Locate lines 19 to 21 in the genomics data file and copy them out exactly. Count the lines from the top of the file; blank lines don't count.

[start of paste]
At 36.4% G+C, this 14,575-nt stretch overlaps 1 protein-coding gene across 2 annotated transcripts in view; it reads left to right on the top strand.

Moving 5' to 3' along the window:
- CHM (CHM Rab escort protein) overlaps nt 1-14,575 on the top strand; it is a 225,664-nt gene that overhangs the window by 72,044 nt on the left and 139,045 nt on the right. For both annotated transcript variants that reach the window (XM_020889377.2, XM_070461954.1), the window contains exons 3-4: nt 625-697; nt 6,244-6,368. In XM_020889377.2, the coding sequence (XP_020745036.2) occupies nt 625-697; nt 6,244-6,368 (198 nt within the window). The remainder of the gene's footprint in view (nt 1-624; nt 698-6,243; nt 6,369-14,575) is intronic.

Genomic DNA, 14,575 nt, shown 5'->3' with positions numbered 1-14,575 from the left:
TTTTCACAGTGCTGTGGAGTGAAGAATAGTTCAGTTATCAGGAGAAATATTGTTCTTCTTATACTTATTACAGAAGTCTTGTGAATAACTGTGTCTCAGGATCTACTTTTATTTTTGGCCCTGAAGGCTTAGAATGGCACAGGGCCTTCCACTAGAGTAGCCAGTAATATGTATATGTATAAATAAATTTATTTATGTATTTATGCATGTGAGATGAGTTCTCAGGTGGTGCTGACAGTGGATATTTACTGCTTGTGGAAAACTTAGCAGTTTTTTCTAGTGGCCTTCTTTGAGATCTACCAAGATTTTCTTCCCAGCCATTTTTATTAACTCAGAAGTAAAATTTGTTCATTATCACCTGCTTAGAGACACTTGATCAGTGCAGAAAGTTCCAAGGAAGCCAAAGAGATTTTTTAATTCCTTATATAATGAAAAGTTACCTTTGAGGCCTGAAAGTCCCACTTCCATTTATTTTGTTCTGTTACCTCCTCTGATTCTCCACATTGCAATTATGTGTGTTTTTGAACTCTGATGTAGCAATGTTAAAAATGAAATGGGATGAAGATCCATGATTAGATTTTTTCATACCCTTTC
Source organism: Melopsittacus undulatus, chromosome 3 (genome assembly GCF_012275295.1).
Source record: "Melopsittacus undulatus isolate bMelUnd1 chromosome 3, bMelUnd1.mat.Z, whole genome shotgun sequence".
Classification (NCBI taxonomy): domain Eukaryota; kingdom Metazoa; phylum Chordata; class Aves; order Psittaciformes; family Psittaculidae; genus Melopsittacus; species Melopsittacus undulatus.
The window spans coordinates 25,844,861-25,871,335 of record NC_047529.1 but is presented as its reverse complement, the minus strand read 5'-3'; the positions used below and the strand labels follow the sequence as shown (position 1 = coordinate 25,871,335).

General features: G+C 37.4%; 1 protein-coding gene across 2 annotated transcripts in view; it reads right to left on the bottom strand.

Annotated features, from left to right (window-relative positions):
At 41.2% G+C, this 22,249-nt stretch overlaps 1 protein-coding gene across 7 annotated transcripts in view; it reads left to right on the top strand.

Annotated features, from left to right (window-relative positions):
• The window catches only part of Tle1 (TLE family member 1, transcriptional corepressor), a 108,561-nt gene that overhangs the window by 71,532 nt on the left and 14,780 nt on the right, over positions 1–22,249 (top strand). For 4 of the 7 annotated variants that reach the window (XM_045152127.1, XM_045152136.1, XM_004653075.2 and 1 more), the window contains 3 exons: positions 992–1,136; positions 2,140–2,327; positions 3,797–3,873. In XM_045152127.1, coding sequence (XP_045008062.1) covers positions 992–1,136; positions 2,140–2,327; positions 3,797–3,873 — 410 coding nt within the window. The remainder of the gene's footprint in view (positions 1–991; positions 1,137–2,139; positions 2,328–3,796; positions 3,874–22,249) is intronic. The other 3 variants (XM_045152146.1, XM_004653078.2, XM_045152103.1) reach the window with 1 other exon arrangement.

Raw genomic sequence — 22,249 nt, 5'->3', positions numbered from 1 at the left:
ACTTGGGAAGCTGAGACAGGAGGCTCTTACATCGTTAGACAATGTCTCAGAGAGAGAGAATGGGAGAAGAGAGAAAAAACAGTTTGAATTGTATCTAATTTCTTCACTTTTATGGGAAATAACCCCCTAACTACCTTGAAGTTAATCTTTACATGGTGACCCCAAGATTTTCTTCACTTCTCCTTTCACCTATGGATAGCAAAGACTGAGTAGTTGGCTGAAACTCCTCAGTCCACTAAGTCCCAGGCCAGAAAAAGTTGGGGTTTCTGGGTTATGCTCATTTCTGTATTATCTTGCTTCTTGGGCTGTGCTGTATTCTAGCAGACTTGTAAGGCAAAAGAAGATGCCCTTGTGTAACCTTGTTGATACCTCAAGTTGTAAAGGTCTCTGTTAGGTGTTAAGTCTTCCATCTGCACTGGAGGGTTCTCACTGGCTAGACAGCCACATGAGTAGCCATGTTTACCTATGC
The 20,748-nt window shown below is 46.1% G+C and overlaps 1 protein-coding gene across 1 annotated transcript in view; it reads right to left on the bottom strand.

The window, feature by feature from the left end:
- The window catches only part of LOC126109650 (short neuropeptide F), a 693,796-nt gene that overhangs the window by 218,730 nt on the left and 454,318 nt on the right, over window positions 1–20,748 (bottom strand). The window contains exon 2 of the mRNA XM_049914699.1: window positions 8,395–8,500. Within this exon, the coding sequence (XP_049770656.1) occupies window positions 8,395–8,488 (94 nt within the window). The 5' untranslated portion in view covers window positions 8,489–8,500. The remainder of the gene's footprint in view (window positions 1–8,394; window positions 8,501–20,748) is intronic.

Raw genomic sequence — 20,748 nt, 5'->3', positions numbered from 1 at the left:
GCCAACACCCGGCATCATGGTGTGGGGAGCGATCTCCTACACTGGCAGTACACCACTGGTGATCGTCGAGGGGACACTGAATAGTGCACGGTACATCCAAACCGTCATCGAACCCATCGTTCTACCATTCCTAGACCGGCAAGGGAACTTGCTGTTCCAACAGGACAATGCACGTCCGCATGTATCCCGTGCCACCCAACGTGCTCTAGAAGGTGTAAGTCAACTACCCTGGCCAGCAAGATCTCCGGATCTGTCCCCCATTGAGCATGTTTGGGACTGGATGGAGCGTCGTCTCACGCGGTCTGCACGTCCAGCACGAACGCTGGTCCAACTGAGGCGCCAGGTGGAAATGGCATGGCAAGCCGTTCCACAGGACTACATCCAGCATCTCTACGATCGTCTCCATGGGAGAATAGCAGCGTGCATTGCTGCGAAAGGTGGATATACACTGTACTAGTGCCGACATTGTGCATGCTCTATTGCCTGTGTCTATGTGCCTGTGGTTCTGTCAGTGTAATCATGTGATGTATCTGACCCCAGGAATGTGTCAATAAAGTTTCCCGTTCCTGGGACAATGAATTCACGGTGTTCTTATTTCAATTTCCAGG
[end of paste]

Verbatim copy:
- The window catches only part of LOC126109650 (short neuropeptide F), a 693,796-nt gene that overhangs the window by 218,730 nt on the left and 454,318 nt on the right, over window positions 1–20,748 (bottom strand). The window contains exon 2 of the mRNA XM_049914699.1: window positions 8,395–8,500. Within this exon, the coding sequence (XP_049770656.1) occupies window positions 8,395–8,488 (94 nt within the window). The 5' untranslated portion in view covers window positions 8,489–8,500. The remainder of the gene's footprint in view (window positions 1–8,394; window positions 8,501–20,748) is intronic.

Raw genomic sequence — 20,748 nt, 5'->3', positions numbered from 1 at the left:
GCCAACACCCGGCATCATGGTGTGGGGAGCGATCTCCTACACTGGCAGTACACCACTGGTGATCGTCGAGGGGACACTGAATAGTGCACGGTACATCCAAACCGTCATCGAACCCATCGTTCTACCATTCCTAGACCGGCAAGGGAACTTGCTGTTCCAACAGGACAATGCACGTCCGCATGTATCCCGTGCCACCCAACGTGCTCTAGAAGGTGTAAGTCAACTACCCTGGCCAGCAAGATCTCCGGATCTGTCCCCCATTGAGCATGTTTGGGACTGGATGGAGCGTCGTCTCACGCGGTCTGCACGTCCAGCACGAACGCTGGTCCAACTGAGGCGCCAGGTGGAAATGGCATGGCAAGCCGTTCCACAGGACTACATCCAGCATCTCTACGATCGTCTCCATGGGAGAATAGCAGCGTGCATTGCTGCGAAAGGTGGATATACACTGTACTAGTGCCGACATTGTGCATGCTCTATTGCCTGTGTCTATGTGCCTGTGGTTCTGTCAGTGTAATCATGTGATGTATCTGACCCCAGGAATGTGTCAATAAAGTTTCCCGTTCCTGGGACAATGAATTCACGGTGTTCTTATTTCAATTTCCAGG